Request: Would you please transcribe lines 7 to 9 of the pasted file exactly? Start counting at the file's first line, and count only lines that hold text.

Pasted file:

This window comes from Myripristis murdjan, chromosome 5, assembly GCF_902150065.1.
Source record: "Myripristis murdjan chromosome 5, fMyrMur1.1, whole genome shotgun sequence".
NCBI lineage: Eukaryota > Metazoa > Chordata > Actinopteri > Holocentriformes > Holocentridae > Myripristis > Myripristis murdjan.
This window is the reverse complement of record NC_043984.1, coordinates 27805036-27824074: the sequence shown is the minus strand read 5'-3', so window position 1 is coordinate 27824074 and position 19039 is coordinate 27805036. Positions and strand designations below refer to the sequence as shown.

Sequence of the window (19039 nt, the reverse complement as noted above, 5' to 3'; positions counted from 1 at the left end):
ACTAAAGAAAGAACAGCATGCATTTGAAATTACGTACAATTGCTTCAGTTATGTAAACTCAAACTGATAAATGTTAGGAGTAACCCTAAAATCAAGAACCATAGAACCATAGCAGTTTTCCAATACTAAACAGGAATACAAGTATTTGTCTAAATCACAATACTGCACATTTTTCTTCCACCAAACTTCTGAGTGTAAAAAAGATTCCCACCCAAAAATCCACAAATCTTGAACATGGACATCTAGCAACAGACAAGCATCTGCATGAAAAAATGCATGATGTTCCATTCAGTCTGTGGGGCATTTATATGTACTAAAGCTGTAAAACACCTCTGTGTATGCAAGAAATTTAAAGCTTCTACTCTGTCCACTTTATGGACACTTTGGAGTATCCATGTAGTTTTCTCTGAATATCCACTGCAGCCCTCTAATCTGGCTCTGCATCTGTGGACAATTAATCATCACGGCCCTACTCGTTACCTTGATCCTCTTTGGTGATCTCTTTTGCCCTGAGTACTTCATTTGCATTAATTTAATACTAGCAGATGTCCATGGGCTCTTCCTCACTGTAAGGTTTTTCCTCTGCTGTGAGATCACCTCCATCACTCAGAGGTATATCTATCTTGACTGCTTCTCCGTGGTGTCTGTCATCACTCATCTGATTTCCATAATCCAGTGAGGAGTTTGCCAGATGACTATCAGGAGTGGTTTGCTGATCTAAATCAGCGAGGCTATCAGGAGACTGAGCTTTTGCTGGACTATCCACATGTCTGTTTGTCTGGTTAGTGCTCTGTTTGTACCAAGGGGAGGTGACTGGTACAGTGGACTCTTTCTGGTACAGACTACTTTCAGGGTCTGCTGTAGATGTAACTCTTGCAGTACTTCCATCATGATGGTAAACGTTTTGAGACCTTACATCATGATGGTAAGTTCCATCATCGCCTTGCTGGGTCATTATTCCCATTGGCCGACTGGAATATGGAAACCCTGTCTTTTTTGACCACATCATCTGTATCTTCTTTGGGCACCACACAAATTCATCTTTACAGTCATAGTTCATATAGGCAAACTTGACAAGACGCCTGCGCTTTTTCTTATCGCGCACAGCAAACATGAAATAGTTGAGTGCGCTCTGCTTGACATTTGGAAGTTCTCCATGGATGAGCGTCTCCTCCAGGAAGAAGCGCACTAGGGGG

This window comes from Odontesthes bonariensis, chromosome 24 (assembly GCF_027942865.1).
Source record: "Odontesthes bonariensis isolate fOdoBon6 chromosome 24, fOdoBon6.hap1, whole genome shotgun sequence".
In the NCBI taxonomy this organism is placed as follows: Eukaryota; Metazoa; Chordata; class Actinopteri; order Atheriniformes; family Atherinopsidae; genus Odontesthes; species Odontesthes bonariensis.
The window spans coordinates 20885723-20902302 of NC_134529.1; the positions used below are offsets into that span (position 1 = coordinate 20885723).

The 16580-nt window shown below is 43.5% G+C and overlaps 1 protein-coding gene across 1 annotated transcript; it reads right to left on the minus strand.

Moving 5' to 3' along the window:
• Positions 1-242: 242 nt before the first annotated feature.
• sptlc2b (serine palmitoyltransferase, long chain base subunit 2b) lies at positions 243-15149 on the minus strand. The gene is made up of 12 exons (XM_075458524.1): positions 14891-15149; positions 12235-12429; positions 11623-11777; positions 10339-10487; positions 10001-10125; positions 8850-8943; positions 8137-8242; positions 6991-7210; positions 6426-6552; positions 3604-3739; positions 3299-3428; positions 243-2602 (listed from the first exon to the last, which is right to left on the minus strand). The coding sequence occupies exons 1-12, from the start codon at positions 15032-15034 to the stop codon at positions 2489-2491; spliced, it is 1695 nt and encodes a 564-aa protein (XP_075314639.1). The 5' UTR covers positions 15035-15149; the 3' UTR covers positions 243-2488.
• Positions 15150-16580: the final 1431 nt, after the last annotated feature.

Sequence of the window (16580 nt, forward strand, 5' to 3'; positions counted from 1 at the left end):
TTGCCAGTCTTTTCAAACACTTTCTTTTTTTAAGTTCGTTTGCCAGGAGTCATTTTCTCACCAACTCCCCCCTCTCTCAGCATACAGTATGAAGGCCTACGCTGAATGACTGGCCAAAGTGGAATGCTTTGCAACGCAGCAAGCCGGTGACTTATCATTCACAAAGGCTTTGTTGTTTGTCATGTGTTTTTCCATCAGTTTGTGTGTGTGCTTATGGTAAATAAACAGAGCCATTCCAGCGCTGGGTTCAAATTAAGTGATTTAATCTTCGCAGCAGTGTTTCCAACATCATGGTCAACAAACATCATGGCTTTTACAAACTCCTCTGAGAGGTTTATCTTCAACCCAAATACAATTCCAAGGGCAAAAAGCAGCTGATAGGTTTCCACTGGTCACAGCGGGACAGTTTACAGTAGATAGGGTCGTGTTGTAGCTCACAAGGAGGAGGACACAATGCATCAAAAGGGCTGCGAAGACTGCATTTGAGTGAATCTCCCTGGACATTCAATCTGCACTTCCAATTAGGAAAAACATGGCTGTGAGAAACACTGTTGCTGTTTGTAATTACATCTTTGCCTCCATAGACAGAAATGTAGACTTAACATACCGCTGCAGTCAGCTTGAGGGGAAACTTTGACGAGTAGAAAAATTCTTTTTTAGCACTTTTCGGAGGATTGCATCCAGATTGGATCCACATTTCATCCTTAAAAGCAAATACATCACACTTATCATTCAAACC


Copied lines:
This window comes from Odontesthes bonariensis, chromosome 24 (assembly GCF_027942865.1).
Source record: "Odontesthes bonariensis isolate fOdoBon6 chromosome 24, fOdoBon6.hap1, whole genome shotgun sequence".
In the NCBI taxonomy this organism is placed as follows: Eukaryota; Metazoa; Chordata; class Actinopteri; order Atheriniformes; family Atherinopsidae; genus Odontesthes; species Odontesthes bonariensis.